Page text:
Composition describes placement of relative objects and elements in a work of art. In other words, where you place your subject, foreground, and background elements within your photograph.

Composition is a way of guiding the viewer’s eye towards the most important elements of your work, sometimes – in a very specific order.

There are no fixed rules in photography, but there are guidelines which can often help you to enhance the impact of your photos.


I know, I just said there are no “rules.” Think of this as a guideline. Imagine that your image is divided into 9 equal segments by 2 vertical and 2 horizontal lines. The rule of thirds says that you should position the most important elements in your scene along these lines, or at the points where they intersect.

Doing this will add balance and interest to your photo.


Placing your main subject off-center with the Rule of Thirds creates a more interesting photo, but sometimes it can leave a void in the scene which can make it feel empty. You could balance the “weight” of your subject by including another object of lesser importance to fill the space.


When we look at a photo our eye is naturally drawn along lines. You can use lines to draw the viewers eyes to your subject.


We are surrounded by symmetry and patterns, both natural and man-made. They can make for very eye-catching compositions. Another great way to use them is to break the symmetry or pattern in some way, introducing tension and a focal point to the scene.


Before photographing your subject, take the time to think about which direction to shoot. Our viewpoint has a massive impact on the composition of our photo and as a result it can greatly affect the message that the shot conveys. Try shooting from ground level or from a higher viewpoint.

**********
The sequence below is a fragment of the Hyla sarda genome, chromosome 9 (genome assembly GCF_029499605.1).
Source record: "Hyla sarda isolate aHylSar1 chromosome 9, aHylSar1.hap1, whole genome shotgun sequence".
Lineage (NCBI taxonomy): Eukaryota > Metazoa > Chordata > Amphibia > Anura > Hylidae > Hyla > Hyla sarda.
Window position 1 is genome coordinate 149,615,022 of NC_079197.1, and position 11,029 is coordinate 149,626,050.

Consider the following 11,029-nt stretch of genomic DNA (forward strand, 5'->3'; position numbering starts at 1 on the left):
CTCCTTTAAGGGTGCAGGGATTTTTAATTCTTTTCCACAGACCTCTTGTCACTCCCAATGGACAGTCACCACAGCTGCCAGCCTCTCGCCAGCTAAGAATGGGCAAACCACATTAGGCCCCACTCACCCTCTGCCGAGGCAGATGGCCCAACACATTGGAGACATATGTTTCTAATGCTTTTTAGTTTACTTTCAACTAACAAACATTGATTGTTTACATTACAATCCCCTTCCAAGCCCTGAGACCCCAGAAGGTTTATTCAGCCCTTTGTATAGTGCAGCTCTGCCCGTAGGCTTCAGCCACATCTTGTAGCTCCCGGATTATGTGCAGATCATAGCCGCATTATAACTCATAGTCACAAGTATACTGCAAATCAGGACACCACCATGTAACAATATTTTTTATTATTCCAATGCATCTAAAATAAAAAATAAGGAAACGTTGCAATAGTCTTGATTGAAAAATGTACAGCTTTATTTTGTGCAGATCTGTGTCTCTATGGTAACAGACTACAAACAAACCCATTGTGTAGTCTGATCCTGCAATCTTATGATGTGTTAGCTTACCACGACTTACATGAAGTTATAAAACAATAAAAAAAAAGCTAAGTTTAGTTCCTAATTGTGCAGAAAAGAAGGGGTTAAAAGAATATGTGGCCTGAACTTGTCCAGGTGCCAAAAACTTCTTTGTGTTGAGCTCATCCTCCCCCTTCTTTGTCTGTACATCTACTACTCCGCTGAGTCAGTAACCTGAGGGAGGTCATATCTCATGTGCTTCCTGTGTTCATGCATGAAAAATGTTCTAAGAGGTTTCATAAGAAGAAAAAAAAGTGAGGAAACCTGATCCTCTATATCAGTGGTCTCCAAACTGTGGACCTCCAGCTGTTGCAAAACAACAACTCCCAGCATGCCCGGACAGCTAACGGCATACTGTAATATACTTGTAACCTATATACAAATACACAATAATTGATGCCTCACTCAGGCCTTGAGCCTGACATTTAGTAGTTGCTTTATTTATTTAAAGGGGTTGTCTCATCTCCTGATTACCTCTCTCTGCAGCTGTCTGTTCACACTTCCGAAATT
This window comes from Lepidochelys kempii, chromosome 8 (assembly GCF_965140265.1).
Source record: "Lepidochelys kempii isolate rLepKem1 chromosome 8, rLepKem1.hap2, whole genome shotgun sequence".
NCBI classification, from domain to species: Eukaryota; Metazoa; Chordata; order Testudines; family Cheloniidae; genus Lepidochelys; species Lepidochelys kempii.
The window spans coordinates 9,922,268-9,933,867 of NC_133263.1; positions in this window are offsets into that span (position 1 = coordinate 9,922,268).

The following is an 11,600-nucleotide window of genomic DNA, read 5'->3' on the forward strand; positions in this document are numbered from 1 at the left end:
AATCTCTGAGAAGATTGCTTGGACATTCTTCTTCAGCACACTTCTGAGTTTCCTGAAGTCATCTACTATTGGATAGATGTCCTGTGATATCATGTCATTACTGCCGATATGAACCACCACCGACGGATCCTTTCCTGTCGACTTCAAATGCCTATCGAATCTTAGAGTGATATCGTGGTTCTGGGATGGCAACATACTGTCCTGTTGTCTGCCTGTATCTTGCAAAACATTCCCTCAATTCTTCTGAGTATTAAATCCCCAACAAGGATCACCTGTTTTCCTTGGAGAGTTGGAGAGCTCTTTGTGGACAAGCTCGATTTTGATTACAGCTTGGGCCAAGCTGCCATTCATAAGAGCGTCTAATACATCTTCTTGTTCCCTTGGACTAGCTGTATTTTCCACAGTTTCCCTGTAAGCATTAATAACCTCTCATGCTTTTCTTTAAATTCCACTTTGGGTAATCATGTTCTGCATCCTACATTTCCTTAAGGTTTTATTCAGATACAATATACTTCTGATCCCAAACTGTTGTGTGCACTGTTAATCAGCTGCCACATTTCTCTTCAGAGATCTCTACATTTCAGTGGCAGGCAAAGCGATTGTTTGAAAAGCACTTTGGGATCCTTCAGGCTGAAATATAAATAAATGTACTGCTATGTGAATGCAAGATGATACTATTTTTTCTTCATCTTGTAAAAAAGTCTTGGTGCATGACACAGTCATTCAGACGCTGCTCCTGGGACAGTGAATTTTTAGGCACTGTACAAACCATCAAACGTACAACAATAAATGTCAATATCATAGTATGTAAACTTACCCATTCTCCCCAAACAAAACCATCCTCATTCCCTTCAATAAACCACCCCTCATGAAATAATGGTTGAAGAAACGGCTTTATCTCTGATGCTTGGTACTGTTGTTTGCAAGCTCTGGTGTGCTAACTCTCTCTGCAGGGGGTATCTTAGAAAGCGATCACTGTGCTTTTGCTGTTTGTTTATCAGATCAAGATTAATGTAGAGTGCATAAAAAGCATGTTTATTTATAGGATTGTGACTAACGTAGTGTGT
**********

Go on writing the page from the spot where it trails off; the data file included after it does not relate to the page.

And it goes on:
Does the background help or hurt the image?

Sometimes the background will help to tell your story. Other times, you will want to simplify and take the distracting elements out of the scene.


You can create depth in a photo by including objects in the foreground, middle ground, and background. Another useful composition technique is overlapping, where you deliberately partially obscure one object with another.


By placing objects around the edge of the composition, you help to isolate the main subject from the outside world. The result is a more focused image which draws your eye naturally to the main point of interest.


You can use color to draw the viewers eye to specific areas of the photograph or you can use it to create a mood. Try using contrasting colors or a muted color palette.


Often a photo will lack impact because the main subject is so small it becomes lost among the clutter of its surroundings. By cropping tight around the subject, you eliminate the background “noise” ensuring the subject gets the viewer’s undivided attention.


Pay Attention to the Details

Change Perspective

Clearly define how you want the viewers eyes to move through the photograph.

All images and text by Melinda Walsh